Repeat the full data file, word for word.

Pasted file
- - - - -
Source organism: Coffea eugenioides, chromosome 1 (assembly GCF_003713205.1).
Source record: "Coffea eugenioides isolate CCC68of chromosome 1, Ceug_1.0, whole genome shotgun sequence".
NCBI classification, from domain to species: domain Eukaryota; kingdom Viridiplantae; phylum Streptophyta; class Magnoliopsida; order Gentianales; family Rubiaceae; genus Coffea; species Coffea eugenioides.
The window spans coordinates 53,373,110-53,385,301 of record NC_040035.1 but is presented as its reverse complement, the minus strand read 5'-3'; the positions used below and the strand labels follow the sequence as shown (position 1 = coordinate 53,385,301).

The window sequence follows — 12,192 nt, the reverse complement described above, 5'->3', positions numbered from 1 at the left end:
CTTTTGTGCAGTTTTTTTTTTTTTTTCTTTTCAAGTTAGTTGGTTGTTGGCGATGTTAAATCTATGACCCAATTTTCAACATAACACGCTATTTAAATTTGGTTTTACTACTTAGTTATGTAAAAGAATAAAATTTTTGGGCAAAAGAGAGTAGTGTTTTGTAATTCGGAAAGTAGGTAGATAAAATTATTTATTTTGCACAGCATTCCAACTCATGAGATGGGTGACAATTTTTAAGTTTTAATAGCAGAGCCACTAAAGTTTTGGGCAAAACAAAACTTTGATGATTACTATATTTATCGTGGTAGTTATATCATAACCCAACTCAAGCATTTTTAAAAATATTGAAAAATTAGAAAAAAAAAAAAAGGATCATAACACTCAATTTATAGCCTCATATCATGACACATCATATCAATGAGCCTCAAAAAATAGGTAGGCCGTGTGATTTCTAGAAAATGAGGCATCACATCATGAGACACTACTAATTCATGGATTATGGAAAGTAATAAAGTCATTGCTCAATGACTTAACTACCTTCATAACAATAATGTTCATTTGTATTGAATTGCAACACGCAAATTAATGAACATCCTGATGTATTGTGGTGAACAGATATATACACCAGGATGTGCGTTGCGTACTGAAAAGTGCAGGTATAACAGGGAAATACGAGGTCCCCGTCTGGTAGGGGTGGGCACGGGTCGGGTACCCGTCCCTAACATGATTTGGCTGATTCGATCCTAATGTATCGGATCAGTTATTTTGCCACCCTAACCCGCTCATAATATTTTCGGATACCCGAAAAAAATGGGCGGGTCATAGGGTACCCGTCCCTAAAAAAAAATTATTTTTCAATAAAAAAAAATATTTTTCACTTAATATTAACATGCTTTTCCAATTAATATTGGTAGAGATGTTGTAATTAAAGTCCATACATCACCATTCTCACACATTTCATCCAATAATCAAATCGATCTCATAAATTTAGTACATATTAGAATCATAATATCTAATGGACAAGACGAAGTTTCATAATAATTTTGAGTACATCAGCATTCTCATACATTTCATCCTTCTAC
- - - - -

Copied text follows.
Source organism: Coffea eugenioides, chromosome 1 (assembly GCF_003713205.1).
Source record: "Coffea eugenioides isolate CCC68of chromosome 1, Ceug_1.0, whole genome shotgun sequence".
NCBI classification, from domain to species: domain Eukaryota; kingdom Viridiplantae; phylum Streptophyta; class Magnoliopsida; order Gentianales; family Rubiaceae; genus Coffea; species Coffea eugenioides.
The window spans coordinates 53,373,110-53,385,301 of record NC_040035.1 but is presented as its reverse complement, the minus strand read 5'-3'; the positions used below and the strand labels follow the sequence as shown (position 1 = coordinate 53,385,301).

The window sequence follows — 12,192 nt, the reverse complement described above, 5'->3', positions numbered from 1 at the left end:
CTTTTGTGCAGTTTTTTTTTTTTTTTCTTTTCAAGTTAGTTGGTTGTTGGCGATGTTAAATCTATGACCCAATTTTCAACATAACACGCTATTTAAATTTGGTTTTACTACTTAGTTATGTAAAAGAATAAAATTTTTGGGCAAAAGAGAGTAGTGTTTTGTAATTCGGAAAGTAGGTAGATAAAATTATTTATTTTGCACAGCATTCCAACTCATGAGATGGGTGACAATTTTTAAGTTTTAATAGCAGAGCCACTAAAGTTTTGGGCAAAACAAAACTTTGATGATTACTATATTTATCGTGGTAGTTATATCATAACCCAACTCAAGCATTTTTAAAAATATTGAAAAATTAGAAAAAAAAAAAAAGGATCATAACACTCAATTTATAGCCTCATATCATGACACATCATATCAATGAGCCTCAAAAAATAGGTAGGCCGTGTGATTTCTAGAAAATGAGGCATCACATCATGAGACACTACTAATTCATGGATTATGGAAAGTAATAAAGTCATTGCTCAATGACTTAACTACCTTCATAACAATAATGTTCATTTGTATTGAATTGCAACACGCAAATTAATGAACATCCTGATGTATTGTGGTGAACAGATATATACACCAGGATGTGCGTTGCGTACTGAAAAGTGCAGGTATAACAGGGAAATACGAGGTCCCCGTCTGGTAGGGGTGGGCACGGGTCGGGTACCCGTCCCTAACATGATTTGGCTGATTCGATCCTAATGTATCGGATCAGTTATTTTGCCACCCTAACCCGCTCATAATATTTTCGGATACCCGAAAAAAATGGGCGGGTCATAGGGTACCCGTCCCTAAAAAAAAATTATTTTTCAATAAAAAAAAATATTTTTCACTTAATATTAACATGCTTTTCCAATTAATATTGGTAGAGATGTTGTAATTAAAGTCCATACATCACCATTCTCACACATTTCATCCAATAATCAAATCGATCTCATAAATTTAGTACATATTAGAATCATAATATCTAATGGACAAGACGAAGTTTCATAATAATTTTGAGTACATCAGCATTCTCATACATTTCATCCTTCTAC